4m 39s
    6. Color palette tips and tricks
      4m 46s
    7. Creating and saving color swatches
      4m 14s
    8. Trapping gaps with rich blacks
      7m 58s
    9. Filling and stacking shapes
      5m 17s
    10. Dragging and dropping swatches
      6m 16s
    11. Paste in Back, Paste in Front
      5m 43s
    12. Filling shapes inside groups
      5m 16s
    13. Pasting between layers
      3m 34s
    14. Joins, caps, and dashes
      5m 50s
    15. Fixing strokes and isolating your edits
      7m 35s
    16. Creating a pattern fill
      4m 38s
  6. 1h 22m
    1. The power of transformations
      1m 25s
    2. From primitives to polished art
      4m 4s
    3. Clone and Duplicate
      6m 15s
    4. Moving by the numbers
      4m 16s
    5. Using the Reshape tool
      6m 30s
    6. Modifying, aligning, and uniting paths
      7m 0s
    7. Using the Offset Path command
      4m 25s
    8. Styling and eyedropping
      4m 11s
    9. The wonders of the translucent group
      5m 37s
    10. Making a black-and-white template
      3m 48s
    11. Scaling and cloning shapes
      4m 26s
    12. Enlarging and stacking shapes
      5m 6s
    13. Positioning the origin point
      6m 50s
    14. Using the Rotate and Reflect tools
      5m 16s
    15. Series rotation (aka power duplication)
      4m 3s
    16. Rotating by the numbers
      5m 15s
    17. Rotating repeating pattern fills
      4m 32s
  7. 1h 4m
    1. Points are boys, control handles are girls
      2m 16s
    2. Tracing a scanned image or photograph
      4m 34s
    3. Placing an image as a template
      5m 32s
    4. Drawing a straight-sided path
      5m 36s
    5. Moving, adding, and deleting points
      5m 51s
    6. Drawing spline curves with Round Corners
      7m 56s
    7. Smooth points and Bézier curves
      8m 12s
    8. Defining a cusp between two curves
      4m 37s
    9. Adjusting handles and converting points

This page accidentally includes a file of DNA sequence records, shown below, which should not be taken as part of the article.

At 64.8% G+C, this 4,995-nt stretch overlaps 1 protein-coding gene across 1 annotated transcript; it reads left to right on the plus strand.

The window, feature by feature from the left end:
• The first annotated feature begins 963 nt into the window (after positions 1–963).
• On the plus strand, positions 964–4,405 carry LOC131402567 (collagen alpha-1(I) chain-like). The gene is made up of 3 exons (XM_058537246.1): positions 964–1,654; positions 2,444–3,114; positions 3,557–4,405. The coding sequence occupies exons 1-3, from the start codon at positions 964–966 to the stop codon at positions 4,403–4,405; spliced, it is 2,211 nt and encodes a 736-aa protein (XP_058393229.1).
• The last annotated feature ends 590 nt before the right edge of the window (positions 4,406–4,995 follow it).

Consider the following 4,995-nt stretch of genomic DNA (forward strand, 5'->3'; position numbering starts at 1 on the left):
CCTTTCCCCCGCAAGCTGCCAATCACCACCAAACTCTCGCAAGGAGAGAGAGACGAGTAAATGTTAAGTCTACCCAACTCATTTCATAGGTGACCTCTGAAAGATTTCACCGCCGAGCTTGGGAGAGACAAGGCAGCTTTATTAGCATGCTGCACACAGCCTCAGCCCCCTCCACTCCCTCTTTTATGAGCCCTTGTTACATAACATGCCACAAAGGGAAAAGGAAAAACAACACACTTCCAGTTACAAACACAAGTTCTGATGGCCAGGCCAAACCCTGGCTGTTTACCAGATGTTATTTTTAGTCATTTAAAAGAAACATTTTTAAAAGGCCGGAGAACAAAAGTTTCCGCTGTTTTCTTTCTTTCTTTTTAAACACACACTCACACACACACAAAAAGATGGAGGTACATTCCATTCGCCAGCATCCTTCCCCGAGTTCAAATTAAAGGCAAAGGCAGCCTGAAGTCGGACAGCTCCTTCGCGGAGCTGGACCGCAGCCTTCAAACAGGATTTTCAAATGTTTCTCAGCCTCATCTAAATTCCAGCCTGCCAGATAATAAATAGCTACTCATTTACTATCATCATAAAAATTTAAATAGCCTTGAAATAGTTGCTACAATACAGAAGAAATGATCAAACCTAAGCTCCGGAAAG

7m 4s
    10. Cutting, separating, and closing paths
      7m 31s
    11. Eyedropping template colors
      5m 11s
  8. 1h 28m
    1. Paths never rest
      1m 42s
    2. Meet Uzz, Cloying Corporate Mascot
      2m 22s
    3. Exploring the Appearance palette
      5m 37s
    4. Snip and Spin
      7m 28s
    5. Adding a center point
      3m 57s
    6. Keeping shape intersections
      3m 8s
    7. Lifting fills and selecting through shapes
      4m 14s
    8. Saving and recalling selections
      5m 18s
    9. Rotating is a circular operation
      7m 35s
    10. Lassoing and scaling points
      6m 8s
    11. Using the Transform Each command
      5m 9s
    12. Using the Magic Wand tool
      6m 46s
    13. Converting paths and text to rich black
      2m 27s
    14. The overwrought lace pattern
      3m 21s
    15. Eyedropping Live Effects
      5m 39s
    16. Merging strokes with a compound path
      6m 32s
    17. Selecting and scaling independent segments
      6m 30s
    18. Pucker & Bloat
      4m 49s
  9. 1m 59s
    1. See ya for now
      1m 59s

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Illustrator CS3 One-on-One: The Essentials
9h 36m Beginner May 18, 2007

Viewers: in countries Watching now:

Adobe Illustrator has long been the most popular and viable vector-drawing program on the market but, for many, the learning curve is steep. In Illustrator CS3 One-on-One: The Essentials , author and leading industry expert Deke McClelland teaches the key features of Illustrator in a way that anyone can understand. He also goes beyond that, showing users how to get into the Illustrator "mindset" to make mastering Illustrator simple and easy. The training covers how to use the core drawing and shape tools, the transformation and reshaping features, text and gradients, and color management and printing features. Even if learning Illustrator has been a struggle in the past, this time it is going to make sense. Exercise files accompany the training.